As a speculative fiction author and poet, Wilde says Kickstarter’s unique approach to publishing allows new forms of poetry to find backers. “The Summer of Poetry is a real celebration of how Kickstarter’s philosophy of supporting creative work impacts working poets,” she says. “There are so many great new books out there, and reprints, documentaries, and celebrations of poetry that might not be as supported in other ways these days. From small presses to big names, to authors just coming to (or back to) the craft, there’s a wide range of possibilities. Supporting them enriches the literature, and supporting poets on drip allows that to continue past a single project.”
Finally, there will be a live reading and reception at Kickstarter’s headquarters in Brooklyn on Tuesday, July 17 for people who wish to connect with fellow poet lovers in person. It will feature several poets, including Wilde, reading their poetry as well as a poem that inspired them. To attend, email firstname.lastname@example.org for an invitation.
Atwell’s goals for the summer are twofold: first, she wants to show publishers that what traditional wisdom says won’t sell is not necessarily true on Kickstarter. Anthologies, which are notoriously difficult to get published, is one category with the highest success rate on the site. This proves that there are audiences out there for books that might surprise the status quo. “By using different tools and being creative and innovative and taking some risks, people can do work that seemed impossible through more traditional channels,” Atwell says.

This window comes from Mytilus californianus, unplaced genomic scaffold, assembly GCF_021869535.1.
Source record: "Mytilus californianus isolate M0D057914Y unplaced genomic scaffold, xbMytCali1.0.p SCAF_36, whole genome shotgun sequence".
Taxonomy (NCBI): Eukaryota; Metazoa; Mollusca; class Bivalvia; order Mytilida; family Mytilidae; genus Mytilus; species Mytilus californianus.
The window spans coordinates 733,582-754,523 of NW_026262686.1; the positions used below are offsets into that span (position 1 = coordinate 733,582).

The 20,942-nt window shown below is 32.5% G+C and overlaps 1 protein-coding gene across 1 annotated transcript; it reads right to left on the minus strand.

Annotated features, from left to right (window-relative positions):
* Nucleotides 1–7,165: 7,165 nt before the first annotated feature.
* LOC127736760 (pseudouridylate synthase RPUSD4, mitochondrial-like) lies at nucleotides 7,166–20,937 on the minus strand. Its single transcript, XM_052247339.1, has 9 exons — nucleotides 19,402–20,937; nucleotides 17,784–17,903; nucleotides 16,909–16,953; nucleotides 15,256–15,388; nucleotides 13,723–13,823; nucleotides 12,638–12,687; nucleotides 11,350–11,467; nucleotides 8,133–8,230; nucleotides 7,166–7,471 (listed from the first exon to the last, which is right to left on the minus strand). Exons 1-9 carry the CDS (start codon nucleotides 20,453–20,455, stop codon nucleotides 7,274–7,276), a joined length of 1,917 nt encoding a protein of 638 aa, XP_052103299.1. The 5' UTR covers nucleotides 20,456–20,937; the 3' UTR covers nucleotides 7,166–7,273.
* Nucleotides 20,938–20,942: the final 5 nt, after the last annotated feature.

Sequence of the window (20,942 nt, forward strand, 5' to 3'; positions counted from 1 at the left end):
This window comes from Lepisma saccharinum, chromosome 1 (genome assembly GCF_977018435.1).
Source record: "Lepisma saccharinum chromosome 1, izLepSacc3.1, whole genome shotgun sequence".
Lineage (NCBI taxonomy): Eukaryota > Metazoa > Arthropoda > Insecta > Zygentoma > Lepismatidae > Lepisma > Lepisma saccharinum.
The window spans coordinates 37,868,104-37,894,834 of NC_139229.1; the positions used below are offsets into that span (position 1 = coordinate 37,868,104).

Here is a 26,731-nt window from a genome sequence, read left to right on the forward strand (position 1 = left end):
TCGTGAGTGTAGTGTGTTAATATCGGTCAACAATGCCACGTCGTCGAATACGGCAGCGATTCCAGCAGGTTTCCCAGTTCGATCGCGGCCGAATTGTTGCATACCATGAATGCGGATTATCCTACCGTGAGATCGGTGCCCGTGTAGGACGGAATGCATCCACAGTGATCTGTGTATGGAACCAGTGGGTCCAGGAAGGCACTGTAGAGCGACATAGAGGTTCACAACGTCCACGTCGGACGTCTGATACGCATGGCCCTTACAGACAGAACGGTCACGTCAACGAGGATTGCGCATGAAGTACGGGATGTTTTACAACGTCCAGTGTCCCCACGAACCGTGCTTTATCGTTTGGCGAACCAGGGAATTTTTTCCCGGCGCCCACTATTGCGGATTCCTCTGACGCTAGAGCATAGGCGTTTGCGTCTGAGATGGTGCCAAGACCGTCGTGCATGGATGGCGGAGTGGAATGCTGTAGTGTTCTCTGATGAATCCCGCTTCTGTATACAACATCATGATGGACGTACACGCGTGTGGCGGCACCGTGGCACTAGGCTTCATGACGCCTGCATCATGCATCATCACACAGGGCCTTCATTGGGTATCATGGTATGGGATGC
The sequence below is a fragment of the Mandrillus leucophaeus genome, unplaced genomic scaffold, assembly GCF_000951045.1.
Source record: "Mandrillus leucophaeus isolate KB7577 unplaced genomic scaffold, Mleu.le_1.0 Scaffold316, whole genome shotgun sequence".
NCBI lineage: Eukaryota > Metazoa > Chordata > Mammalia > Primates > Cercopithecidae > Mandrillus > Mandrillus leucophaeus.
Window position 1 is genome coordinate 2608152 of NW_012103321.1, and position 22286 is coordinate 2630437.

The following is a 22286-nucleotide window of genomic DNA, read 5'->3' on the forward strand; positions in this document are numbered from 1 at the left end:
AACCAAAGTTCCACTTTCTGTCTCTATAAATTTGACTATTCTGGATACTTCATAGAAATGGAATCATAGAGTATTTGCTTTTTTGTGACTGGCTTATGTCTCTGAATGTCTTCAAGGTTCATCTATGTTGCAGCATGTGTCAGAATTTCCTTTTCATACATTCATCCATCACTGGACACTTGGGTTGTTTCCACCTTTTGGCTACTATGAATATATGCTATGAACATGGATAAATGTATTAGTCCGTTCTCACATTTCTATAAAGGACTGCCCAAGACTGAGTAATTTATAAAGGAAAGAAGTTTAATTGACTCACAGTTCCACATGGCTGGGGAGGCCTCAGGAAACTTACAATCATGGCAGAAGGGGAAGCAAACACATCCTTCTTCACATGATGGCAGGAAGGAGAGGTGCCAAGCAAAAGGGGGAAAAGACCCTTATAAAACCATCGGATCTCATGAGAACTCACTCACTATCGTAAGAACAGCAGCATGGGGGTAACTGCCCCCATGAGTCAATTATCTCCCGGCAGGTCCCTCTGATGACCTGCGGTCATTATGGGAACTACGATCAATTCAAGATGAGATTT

“The other thing I’m hoping to do is reintroduce poetry to people in a fun and vibrant and immediate way. Something that’s outside of an academic context, something that feels immediate, urgent, fun, and sustaining. And I hope that people might give [poetry] a second chance. If they think that they don’t love poetry, maybe they’ll come to realize that actually, they do.”
More than anything, Atwell wants people to recognize the power Kickstarter has for supporting creative people and their passions. “Our company’s literal mission is to help bring creative projects to life,” she says. “At a time when a lot of companies are not making decisions in favor of art, in favor of culture, in favor of creators being paid a living wage and a reasonable amount, Kickstarter really does stand in opposition to that. And we’re trying to create a world where people can write and do music and make art and get paid for it.”